But longtime Santorum adviser John Brabender said the Pennsylvanian hasn't been thinking about 2016 in the slightest.
"Whenever we talk, it's about the presidential election in 2012 or congressional elections in 2012," Brabender said, acknowledging that "there will always be" whispers and rumors surrounding early-state visits by national political figures.
Other Republicans who aren't physically trekking out to the early states sound like they're keeping 2016 in mind. In late July, New Jersey Gov. Christie said he'd "certainly think about" running next cycle if the White House is open.
"If there's an opportunity for me to serve in another capacity and I think I have something to add to the mix, I don't think I'd back away from it," Christie said in response to a town-hall question, according to The Associated Press.
The other, less-reported half of Christie's statement was that he expects Romney to win. The governor was an early Romney backer and has traveled extensively for him. The 2016 chatter is being driven by his many fans in the conservative elite, more than by Christie himself -- but it's all now part of the political bloodstream.
Several people familiar with Christie's thinking insist he spoke candidly about 2016, but not because he was already plotting; he has not given any real thought to 2016, they say.
More national Republicans who harbor national ambitions -- Louisiana Gov. Bobby Jindal, for one, and former Florida Gov. Jeb Bush -- have been showing up in key states to stump for Romney. That has the inevitable benefit of boosting their own profiles for future elections.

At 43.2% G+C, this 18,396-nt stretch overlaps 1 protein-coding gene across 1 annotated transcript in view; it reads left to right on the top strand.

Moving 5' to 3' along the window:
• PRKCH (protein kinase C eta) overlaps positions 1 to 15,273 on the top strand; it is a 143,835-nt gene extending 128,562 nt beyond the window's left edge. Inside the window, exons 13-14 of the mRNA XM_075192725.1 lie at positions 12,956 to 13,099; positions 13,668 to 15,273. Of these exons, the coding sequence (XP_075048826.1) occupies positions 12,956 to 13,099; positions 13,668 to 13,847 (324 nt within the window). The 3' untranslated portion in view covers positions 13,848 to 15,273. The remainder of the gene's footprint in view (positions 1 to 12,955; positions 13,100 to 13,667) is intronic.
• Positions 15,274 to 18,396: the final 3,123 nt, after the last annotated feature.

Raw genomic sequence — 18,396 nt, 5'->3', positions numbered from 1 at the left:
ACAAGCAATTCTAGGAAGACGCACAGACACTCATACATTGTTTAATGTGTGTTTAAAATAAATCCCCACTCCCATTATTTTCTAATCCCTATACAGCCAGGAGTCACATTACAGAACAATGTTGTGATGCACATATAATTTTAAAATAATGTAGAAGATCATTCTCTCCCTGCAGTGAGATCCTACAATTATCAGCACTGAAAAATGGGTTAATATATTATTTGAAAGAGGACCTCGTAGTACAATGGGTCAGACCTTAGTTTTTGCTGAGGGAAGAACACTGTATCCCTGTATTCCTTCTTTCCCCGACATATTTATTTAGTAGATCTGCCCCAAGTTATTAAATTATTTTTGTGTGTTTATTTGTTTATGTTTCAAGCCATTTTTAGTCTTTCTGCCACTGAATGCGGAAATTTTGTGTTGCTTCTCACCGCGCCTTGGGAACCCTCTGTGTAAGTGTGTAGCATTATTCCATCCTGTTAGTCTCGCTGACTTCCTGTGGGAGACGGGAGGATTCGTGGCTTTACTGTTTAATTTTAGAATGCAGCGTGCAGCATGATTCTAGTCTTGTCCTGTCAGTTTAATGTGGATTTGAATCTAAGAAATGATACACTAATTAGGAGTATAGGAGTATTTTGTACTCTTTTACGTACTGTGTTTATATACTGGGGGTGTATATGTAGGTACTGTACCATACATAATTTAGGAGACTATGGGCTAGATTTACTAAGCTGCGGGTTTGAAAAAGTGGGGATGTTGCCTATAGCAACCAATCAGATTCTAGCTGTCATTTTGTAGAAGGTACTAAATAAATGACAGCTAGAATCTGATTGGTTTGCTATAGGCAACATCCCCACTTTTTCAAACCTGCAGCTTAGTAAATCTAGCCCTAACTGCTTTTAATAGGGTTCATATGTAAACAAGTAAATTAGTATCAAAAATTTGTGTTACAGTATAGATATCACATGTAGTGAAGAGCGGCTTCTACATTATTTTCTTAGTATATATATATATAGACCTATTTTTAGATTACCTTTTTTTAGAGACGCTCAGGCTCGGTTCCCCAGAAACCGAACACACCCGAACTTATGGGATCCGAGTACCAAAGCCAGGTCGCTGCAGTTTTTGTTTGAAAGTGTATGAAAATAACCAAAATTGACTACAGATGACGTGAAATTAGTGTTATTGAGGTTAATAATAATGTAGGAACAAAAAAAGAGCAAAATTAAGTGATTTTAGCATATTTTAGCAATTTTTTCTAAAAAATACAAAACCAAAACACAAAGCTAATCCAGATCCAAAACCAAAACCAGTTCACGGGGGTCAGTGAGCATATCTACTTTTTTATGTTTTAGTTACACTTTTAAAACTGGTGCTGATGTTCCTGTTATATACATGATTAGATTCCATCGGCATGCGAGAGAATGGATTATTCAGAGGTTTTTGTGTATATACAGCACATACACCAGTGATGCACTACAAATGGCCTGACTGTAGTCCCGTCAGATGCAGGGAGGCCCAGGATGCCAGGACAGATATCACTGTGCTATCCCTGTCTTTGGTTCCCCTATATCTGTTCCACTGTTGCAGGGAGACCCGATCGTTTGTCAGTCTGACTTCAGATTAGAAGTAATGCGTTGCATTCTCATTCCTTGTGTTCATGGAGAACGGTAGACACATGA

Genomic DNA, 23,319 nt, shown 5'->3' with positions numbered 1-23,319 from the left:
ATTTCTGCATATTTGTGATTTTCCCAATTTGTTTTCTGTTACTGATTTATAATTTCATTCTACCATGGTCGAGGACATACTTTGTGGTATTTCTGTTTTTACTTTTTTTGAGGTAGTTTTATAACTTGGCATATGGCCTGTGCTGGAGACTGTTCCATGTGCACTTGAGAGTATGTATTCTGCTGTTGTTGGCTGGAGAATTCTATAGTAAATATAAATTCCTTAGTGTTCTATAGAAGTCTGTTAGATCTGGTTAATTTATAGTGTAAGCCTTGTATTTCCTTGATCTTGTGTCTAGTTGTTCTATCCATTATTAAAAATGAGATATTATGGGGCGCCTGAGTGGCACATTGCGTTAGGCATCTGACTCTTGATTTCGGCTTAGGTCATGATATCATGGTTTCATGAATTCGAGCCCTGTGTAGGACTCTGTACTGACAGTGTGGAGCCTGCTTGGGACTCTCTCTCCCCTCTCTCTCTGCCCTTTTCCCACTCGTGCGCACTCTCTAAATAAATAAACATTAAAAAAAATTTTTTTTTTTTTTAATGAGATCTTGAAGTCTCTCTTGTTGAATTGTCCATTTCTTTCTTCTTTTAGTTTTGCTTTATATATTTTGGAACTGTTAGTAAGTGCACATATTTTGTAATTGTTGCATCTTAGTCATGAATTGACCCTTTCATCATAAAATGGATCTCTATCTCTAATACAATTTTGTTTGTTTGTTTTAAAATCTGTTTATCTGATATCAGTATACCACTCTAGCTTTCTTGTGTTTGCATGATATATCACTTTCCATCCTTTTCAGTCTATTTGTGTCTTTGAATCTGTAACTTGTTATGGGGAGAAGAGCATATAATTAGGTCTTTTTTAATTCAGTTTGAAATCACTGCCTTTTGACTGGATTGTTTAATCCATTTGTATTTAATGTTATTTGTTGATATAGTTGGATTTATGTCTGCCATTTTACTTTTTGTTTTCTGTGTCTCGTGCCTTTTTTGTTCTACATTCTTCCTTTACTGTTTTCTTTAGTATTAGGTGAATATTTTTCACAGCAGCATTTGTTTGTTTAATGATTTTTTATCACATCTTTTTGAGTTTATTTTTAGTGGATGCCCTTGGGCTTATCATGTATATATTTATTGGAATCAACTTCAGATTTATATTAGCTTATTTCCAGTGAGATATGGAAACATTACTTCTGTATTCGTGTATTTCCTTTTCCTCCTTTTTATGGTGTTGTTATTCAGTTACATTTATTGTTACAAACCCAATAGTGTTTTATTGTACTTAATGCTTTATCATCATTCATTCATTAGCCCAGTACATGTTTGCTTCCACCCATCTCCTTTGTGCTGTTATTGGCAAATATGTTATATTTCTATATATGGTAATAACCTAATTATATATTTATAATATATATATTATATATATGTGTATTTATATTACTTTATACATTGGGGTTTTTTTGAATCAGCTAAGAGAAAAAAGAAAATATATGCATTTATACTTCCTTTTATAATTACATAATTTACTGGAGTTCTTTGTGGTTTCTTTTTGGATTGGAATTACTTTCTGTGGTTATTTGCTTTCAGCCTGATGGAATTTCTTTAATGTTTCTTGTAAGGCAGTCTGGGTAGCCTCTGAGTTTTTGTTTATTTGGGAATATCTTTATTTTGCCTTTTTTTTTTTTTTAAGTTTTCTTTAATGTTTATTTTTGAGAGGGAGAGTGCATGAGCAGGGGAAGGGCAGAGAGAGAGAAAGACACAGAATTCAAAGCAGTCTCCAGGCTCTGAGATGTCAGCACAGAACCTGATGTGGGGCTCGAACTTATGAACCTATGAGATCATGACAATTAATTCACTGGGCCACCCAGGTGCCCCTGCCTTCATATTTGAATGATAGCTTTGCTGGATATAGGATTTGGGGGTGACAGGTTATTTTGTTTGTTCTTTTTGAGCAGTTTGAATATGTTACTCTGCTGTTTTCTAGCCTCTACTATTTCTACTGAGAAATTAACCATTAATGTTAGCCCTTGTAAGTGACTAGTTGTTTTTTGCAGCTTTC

And Jindal isn't just showing up for Romney: he's also speaking at a GOPAC Iowa and National Rifle Association fundraiser this month, aimed at boosting the kind of state and local candidates who would be helpful in the context of a Jindal 2016 campaign. Bush will address a Sioux City Chamber of Commerce event in October.
"No one is traveling the country more [for] Romney than Jindal is. His entire focus is on being governor of Louisiana and winning the presidential race this November," Jindal adviser Curt Anderson said.
In Iowa, Family Leader head Bob Vander Plaats, a Sioux City businessman and Christian activist, said conservatives who have rallied around Romney despite their hesitations can't help but mull their options for 2016. He summed up their attitude: "We want to make [Obama] a one-term president, but if it doesn't happen, we hope that Huckabee or we hope that Santorum or we hope that Rick Perry gives it another shot."
"I guarantee you that, whether it's Huckabee or Santorum or Rick Perry, Saturday, the people in attendance will be sizing them up for potential presidential candidate, either in 2016 or later," said Vander Plaats, an on-and-off critic of Romney. "They always have kind of a peeled eye for who's coming next, who might be the one that is going to seek our support."
David Bossie, who leads Citizens United, said the Republicans visiting Iowa this weekend would help Romney's cause by spending time there -- and probably help themselves, too.
"Obviously, the side effect, the benefit of those men coming, is it continues to put them in play if Mitt Romney was not to be successful in November," Bossie said. "Is that in the backs of people's minds? Absolutely. Is it anywhere [high] in the thought process? I highly doubt it, but I haven't talked to Mike Huckabee or Rick Santorum about it."